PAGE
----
The so-called "adult" party got binge-drunk, killing all on the bus and setting the world aflame. Now we'll pay for the carnage for generations with giant deficits, reductions in services, lost lives and ruined families.
All from lack of Republican congressional oversight, as Wilk openly admits.

Wilk says the election results are like a hangover after a drunken binge.

"The morning after is never pretty," he writes. "After eight years of the George W. Bush administration ... Republicans have to look in the mirror to get back to their core values."

But while Republican drunks hitting bottom might need to "look in the mirror," all the mirror-gazing in the world won't restore the lives they lost and the damage they caused.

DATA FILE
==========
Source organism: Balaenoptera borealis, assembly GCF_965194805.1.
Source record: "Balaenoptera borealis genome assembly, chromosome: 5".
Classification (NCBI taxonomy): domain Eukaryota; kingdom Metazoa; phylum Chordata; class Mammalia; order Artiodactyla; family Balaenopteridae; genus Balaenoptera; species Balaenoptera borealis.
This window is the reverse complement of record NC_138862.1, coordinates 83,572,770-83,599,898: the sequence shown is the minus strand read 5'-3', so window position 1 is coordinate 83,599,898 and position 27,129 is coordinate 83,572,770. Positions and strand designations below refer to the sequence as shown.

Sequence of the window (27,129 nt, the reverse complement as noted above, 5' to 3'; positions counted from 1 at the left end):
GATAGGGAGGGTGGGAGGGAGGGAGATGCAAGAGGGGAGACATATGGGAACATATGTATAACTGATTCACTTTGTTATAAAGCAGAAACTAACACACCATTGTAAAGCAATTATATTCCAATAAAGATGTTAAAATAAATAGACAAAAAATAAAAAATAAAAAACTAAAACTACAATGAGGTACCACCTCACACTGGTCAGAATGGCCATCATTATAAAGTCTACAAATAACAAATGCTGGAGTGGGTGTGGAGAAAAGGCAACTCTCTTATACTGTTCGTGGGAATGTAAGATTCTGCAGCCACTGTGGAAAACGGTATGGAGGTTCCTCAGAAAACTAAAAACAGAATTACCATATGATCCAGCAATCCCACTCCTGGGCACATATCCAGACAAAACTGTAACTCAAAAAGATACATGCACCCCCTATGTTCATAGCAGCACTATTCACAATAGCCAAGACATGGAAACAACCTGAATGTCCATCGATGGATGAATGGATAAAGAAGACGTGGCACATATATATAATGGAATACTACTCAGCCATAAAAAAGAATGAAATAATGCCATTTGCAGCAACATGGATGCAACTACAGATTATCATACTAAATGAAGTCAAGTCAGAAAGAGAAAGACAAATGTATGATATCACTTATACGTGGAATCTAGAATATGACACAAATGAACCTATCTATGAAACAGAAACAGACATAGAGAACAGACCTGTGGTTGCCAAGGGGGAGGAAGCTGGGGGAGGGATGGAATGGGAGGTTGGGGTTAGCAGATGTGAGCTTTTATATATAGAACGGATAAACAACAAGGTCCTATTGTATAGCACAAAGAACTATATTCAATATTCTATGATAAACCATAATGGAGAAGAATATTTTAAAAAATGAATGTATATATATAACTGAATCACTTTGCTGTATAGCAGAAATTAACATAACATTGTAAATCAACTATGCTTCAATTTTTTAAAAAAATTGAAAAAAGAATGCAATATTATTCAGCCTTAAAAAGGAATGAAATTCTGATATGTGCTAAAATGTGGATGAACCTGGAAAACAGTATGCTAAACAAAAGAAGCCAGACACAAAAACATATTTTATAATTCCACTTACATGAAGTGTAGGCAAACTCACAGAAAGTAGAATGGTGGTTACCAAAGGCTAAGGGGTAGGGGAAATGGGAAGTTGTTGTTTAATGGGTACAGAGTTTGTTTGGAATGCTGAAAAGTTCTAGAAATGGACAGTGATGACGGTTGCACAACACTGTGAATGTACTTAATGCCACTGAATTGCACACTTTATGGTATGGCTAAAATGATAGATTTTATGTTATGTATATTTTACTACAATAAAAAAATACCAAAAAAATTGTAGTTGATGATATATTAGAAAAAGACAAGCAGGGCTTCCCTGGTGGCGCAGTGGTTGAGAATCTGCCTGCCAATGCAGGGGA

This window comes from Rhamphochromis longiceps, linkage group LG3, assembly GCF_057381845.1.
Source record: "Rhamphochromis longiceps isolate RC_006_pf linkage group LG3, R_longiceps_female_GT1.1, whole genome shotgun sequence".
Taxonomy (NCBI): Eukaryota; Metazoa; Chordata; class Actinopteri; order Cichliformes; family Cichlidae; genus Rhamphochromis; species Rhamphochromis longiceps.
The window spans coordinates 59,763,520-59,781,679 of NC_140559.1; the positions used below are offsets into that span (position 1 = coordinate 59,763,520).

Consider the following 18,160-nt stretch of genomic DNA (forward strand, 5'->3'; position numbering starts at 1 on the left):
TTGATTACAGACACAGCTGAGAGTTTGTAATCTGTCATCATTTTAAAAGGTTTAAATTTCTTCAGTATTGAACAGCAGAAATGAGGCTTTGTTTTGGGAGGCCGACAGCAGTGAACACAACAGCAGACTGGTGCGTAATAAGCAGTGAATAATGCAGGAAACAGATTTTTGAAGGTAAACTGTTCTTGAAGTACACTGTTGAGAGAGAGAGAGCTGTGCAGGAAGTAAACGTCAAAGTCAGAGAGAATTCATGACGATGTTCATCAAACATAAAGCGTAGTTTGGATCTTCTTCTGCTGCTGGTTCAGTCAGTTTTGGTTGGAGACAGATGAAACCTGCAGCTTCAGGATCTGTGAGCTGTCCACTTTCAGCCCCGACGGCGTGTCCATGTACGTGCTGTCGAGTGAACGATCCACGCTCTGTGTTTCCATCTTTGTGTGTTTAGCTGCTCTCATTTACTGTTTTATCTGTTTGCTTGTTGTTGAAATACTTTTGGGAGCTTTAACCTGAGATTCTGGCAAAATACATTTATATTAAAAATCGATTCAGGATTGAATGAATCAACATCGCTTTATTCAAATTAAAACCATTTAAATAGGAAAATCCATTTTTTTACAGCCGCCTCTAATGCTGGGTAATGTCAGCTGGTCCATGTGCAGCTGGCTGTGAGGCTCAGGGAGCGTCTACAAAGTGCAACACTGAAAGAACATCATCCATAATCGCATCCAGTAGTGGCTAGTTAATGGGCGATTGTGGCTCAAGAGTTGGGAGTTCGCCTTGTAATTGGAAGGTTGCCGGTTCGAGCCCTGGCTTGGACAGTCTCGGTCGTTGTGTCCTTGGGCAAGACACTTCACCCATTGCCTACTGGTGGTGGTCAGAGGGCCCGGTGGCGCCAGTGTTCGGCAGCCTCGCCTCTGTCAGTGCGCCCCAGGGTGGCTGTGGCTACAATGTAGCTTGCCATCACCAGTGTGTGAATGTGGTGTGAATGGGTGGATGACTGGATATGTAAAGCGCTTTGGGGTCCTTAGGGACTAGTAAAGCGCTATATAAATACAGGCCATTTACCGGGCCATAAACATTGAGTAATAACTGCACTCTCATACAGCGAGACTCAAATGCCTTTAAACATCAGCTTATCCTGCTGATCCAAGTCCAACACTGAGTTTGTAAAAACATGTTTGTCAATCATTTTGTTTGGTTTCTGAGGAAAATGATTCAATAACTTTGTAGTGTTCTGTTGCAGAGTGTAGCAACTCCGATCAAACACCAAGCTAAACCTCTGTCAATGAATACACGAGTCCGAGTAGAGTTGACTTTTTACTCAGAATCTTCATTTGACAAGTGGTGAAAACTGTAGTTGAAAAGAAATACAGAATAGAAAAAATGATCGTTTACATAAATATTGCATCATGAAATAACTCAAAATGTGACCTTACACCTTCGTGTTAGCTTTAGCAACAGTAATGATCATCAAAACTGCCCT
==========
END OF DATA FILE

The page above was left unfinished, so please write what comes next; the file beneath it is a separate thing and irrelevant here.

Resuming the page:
Mr. Wilk, post-binge mirror gazing won't resurrect the 5,000 American soldiers killed for nothing in your needless, preemptive war. All your mirror-gazing won't restore the limbs to the 20,000 soldiers who lost them for your pride.

Mirror-gazing won't restore the millions of jobs lost and the families suffering in poverty.

Mirror-gazing won't restore wealth to the millions of American's who've lost their homes or most of their retirement for lack of proper government oversight.

Republicans may think they need to get back to their "values" to get back into power, but it was their laissez-faire "values" that caused this mess.

This isn't some political game to strategize your way back into control. The pawns you sacrificed during your inebriated reign were real Americans and real families.